March 4, 2014 - The head of Wesleyan University's physical plant on Tuesday walked into the small electrical switching station that links a more than a quarter of the campus's buildings to the electric grid.
"If I flip this switch it goes dark," said Alan Rubacha, his hand almost touching a nearby breaker panel.
In October 2011, he did hit the switch, when a massive snowstorm knocked out power for hundreds of thousands of people in Connecticut, including those in Middletown and at Wesleyan. The simple move cut the campus from the power grid and turned the university over to an on-site gas generator for electricity. read more>>>
4 March 2014 - In Krzyzewskiville, the rules are many, the accommodations are barebones and the fans are ... dedicated. Some might even call them crazy.
Duke students, the Cameron Crazies, camp out in tents in the lawn area right by Cameron Indoor Stadium -- sometimes for months in advance, depending on how hardcore the "tenters" are -- just for the right to get the best seats for the North Carolina-Duke game each year.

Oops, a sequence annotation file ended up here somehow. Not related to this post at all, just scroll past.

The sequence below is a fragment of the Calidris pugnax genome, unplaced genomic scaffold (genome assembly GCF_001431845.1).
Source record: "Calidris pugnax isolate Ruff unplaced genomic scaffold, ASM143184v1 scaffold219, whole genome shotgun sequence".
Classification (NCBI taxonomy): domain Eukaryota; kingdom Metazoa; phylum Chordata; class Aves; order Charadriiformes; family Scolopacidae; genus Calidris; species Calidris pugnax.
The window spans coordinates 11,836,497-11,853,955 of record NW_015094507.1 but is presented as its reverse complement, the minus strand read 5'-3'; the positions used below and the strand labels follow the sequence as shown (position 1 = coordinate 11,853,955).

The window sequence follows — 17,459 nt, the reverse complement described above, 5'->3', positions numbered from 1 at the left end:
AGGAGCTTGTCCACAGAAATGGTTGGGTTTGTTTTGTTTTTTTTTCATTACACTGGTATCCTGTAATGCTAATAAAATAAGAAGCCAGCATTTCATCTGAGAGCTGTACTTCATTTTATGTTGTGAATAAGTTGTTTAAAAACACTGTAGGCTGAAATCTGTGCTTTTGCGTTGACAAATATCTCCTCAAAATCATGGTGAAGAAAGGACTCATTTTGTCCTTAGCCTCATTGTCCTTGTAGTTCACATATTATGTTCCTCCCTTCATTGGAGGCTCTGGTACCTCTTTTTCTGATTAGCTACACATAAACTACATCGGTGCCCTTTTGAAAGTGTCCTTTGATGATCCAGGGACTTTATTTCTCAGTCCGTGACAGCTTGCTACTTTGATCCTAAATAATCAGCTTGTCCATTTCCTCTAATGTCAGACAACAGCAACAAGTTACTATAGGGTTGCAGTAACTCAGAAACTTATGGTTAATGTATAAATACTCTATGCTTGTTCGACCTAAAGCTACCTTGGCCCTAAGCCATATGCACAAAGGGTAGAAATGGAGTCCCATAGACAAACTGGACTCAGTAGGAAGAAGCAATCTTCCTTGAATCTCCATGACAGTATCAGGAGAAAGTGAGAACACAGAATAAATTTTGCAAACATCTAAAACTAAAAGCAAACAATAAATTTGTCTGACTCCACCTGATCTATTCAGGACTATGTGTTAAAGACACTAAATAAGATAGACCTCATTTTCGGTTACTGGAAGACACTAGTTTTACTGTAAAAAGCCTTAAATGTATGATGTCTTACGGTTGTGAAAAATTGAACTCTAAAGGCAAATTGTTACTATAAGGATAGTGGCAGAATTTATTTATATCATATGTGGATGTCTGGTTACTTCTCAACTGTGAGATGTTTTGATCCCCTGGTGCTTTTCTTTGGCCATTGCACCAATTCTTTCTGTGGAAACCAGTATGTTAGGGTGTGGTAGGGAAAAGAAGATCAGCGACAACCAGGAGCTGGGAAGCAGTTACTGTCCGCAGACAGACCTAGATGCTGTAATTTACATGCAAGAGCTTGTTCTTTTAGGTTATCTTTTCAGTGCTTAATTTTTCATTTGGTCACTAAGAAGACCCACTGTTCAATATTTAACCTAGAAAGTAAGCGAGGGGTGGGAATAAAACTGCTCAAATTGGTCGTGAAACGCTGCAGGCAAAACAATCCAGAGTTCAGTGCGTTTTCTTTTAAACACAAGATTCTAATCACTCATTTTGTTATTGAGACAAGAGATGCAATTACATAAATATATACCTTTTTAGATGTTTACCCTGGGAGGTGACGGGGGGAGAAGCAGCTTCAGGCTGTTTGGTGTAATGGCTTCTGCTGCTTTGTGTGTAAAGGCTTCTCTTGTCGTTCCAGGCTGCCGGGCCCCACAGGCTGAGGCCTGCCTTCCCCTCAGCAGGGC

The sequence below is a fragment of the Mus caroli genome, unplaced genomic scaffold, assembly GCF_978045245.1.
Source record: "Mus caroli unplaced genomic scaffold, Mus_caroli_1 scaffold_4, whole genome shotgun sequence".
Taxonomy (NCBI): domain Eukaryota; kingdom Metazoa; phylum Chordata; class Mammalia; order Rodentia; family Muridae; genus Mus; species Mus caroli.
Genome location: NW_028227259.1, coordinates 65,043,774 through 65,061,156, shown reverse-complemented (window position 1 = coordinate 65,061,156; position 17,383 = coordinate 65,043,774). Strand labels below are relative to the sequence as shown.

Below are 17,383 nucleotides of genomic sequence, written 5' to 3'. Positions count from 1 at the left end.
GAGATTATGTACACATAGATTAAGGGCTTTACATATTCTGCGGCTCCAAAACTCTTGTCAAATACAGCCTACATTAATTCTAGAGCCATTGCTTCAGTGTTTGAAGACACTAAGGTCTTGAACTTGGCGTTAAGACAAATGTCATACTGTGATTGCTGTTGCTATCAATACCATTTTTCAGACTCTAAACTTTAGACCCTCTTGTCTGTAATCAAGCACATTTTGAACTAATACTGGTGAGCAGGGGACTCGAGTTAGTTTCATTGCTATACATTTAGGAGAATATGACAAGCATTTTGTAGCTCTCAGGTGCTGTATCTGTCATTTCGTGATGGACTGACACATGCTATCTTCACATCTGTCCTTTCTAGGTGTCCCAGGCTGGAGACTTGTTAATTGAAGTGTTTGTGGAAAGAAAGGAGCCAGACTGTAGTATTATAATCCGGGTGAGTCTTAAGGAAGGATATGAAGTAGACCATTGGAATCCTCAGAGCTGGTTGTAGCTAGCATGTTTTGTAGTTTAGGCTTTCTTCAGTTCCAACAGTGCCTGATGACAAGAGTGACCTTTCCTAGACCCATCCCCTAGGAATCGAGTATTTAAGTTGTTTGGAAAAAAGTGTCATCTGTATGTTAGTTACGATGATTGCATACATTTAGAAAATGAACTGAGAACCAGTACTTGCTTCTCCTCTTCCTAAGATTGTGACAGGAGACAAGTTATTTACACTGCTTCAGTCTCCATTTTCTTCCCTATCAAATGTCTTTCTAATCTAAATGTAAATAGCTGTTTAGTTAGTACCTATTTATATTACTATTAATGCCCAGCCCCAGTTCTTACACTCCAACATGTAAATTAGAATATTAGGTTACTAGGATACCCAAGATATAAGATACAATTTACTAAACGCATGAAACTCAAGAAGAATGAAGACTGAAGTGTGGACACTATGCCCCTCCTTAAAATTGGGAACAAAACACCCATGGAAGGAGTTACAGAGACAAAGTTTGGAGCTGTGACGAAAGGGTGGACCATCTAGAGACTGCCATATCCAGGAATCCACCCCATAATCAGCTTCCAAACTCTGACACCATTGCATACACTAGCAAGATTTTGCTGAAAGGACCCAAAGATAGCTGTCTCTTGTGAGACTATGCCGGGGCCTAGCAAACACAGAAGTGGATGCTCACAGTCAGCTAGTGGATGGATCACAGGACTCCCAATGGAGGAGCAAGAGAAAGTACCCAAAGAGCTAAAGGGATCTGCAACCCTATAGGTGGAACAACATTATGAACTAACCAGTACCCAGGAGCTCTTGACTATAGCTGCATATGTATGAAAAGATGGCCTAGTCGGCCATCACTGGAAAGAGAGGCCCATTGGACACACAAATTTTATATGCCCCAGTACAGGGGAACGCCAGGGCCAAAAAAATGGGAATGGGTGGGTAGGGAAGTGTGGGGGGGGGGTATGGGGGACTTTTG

And yes, at least one or two tenters in each group (depending on the level of tenting, of course) have to spend the night out there, only getting exceptions in the case of extreme weather. There are bathrooms, but they are port-a-potties. There are electrical outlets, but they are on the other side of the sidewalk. read more>>>
28 February 2014 - Trina Solar Limited has announced the signing of an EPC contract with Fresh Fruits Company, a food storage and logistics company in Amman, Jordan, for a 2 MW rooftop solar power plant on the company's stores and warehouses